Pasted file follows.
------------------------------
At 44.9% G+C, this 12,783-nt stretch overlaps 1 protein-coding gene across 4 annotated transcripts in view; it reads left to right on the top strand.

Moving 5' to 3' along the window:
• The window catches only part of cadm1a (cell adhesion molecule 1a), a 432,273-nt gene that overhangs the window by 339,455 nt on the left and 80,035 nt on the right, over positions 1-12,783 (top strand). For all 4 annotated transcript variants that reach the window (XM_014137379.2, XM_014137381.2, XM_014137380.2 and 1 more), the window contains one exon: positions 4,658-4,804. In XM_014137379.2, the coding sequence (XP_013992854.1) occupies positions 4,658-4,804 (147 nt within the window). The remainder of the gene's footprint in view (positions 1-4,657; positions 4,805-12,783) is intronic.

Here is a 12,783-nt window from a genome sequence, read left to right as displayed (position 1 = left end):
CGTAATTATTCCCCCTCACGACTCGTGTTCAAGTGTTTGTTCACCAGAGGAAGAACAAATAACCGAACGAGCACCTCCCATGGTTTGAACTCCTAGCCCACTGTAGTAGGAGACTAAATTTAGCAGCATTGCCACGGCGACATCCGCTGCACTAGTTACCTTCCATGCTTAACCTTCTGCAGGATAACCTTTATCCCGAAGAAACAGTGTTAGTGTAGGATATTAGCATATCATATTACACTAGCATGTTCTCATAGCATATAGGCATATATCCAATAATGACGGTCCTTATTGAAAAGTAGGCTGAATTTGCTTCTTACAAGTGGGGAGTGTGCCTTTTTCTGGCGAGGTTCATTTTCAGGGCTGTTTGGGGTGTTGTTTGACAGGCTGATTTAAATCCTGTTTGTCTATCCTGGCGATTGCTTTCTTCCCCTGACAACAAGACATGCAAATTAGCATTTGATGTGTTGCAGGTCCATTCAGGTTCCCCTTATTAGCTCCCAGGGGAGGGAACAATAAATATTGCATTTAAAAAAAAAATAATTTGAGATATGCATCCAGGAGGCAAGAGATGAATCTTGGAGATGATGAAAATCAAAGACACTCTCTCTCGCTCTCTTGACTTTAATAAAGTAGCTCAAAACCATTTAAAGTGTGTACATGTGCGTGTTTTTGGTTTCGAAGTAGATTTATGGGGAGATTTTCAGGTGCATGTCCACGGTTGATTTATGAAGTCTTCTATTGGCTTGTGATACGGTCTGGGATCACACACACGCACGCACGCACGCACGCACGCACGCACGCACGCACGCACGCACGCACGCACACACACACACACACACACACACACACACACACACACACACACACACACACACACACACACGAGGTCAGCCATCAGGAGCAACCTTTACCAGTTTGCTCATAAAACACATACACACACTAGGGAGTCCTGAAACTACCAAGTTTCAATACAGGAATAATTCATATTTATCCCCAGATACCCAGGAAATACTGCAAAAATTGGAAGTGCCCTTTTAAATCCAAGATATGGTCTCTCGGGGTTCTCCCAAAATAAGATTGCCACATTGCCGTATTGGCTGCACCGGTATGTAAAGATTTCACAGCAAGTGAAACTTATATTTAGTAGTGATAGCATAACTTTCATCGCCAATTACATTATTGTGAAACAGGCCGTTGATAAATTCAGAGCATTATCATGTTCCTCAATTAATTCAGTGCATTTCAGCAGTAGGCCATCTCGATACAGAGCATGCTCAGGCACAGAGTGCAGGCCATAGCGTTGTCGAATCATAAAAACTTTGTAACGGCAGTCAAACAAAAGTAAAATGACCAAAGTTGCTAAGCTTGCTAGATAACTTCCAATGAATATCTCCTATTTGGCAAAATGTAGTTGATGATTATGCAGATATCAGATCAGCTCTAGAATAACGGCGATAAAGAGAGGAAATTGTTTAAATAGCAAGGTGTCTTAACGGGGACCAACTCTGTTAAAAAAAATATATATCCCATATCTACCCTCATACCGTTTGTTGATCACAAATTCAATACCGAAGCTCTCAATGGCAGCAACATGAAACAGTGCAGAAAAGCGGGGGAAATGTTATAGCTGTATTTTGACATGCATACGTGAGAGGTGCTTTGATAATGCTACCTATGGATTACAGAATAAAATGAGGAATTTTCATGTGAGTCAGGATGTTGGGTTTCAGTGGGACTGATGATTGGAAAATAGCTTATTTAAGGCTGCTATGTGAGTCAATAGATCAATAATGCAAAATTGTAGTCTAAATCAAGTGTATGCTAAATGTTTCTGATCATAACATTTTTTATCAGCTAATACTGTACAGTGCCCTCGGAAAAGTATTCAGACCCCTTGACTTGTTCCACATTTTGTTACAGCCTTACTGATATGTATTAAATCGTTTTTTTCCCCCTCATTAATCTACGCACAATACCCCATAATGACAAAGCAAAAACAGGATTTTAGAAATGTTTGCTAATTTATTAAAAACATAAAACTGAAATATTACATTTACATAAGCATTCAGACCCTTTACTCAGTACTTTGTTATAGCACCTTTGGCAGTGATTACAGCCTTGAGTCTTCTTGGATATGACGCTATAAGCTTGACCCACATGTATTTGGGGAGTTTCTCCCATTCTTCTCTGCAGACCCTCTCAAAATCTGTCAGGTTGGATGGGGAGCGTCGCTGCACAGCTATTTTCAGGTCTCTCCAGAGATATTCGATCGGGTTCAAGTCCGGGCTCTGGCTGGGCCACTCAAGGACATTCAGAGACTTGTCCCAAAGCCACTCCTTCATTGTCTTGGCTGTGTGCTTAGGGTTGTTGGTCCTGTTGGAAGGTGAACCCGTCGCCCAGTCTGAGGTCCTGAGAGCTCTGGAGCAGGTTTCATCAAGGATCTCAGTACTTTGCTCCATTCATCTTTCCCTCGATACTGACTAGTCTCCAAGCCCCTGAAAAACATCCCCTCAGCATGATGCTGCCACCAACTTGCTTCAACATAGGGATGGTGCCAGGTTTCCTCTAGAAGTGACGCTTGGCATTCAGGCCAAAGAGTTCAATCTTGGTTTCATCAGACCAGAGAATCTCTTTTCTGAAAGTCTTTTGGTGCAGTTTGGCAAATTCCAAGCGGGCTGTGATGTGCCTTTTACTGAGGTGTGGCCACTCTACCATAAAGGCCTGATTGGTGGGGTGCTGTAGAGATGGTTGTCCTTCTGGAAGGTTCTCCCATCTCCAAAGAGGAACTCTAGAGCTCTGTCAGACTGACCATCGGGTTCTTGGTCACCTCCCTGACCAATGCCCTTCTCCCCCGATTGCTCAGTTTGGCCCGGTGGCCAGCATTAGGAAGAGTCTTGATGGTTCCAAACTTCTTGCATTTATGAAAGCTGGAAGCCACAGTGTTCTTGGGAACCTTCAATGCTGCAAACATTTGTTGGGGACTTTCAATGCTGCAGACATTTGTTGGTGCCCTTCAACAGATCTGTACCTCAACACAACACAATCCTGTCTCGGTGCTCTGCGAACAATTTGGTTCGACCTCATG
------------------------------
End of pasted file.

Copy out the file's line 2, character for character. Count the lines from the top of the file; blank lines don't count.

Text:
Moving 5' to 3' along the window: